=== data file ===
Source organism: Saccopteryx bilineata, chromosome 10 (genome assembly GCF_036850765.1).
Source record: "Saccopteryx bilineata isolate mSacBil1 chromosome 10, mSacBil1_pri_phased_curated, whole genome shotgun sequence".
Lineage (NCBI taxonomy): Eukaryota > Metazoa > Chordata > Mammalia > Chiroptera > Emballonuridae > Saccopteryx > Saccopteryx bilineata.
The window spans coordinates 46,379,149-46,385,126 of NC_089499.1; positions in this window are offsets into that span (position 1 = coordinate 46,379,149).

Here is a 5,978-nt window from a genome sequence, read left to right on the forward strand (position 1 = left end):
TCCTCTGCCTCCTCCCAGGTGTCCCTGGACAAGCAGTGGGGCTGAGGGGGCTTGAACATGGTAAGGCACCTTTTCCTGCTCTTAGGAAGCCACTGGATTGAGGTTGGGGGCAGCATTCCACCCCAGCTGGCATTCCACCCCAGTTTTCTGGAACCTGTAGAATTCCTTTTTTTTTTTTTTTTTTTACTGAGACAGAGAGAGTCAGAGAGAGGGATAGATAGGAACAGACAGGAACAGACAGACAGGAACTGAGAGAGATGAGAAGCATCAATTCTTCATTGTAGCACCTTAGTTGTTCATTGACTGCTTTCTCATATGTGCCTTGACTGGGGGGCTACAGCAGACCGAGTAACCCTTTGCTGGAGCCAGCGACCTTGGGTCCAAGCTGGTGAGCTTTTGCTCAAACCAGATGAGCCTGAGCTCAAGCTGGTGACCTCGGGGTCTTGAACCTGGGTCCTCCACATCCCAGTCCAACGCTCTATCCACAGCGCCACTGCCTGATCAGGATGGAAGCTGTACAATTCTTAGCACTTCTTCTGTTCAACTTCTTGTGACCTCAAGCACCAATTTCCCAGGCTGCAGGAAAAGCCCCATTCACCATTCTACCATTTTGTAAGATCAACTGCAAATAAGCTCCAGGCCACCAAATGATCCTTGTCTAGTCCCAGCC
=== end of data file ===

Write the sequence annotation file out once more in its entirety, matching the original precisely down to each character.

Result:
Source organism: Saccopteryx bilineata, chromosome 10 (genome assembly GCF_036850765.1).
Source record: "Saccopteryx bilineata isolate mSacBil1 chromosome 10, mSacBil1_pri_phased_curated, whole genome shotgun sequence".
Lineage (NCBI taxonomy): Eukaryota > Metazoa > Chordata > Mammalia > Chiroptera > Emballonuridae > Saccopteryx > Saccopteryx bilineata.
The window spans coordinates 46,379,149-46,385,126 of NC_089499.1; positions in this window are offsets into that span (position 1 = coordinate 46,379,149).

Here is a 5,978-nt window from a genome sequence, read left to right on the forward strand (position 1 = left end):
TCCTCTGCCTCCTCCCAGGTGTCCCTGGACAAGCAGTGGGGCTGAGGGGGCTTGAACATGGTAAGGCACCTTTTCCTGCTCTTAGGAAGCCACTGGATTGAGGTTGGGGGCAGCATTCCACCCCAGCTGGCATTCCACCCCAGTTTTCTGGAACCTGTAGAATTCCTTTTTTTTTTTTTTTTTTTACTGAGACAGAGAGAGTCAGAGAGAGGGATAGATAGGAACAGACAGGAACAGACAGACAGGAACTGAGAGAGATGAGAAGCATCAATTCTTCATTGTAGCACCTTAGTTGTTCATTGACTGCTTTCTCATATGTGCCTTGACTGGGGGGCTACAGCAGACCGAGTAACCCTTTGCTGGAGCCAGCGACCTTGGGTCCAAGCTGGTGAGCTTTTGCTCAAACCAGATGAGCCTGAGCTCAAGCTGGTGACCTCGGGGTCTTGAACCTGGGTCCTCCACATCCCAGTCCAACGCTCTATCCACAGCGCCACTGCCTGATCAGGATGGAAGCTGTACAATTCTTAGCACTTCTTCTGTTCAACTTCTTGTGACCTCAAGCACCAATTTCCCAGGCTGCAGGAAAAGCCCCATTCACCATTCTACCATTTTGTAAGATCAACTGCAAATAAGCTCCAGGCCACCAAATGATCCTTGTCTAGTCCCAGCC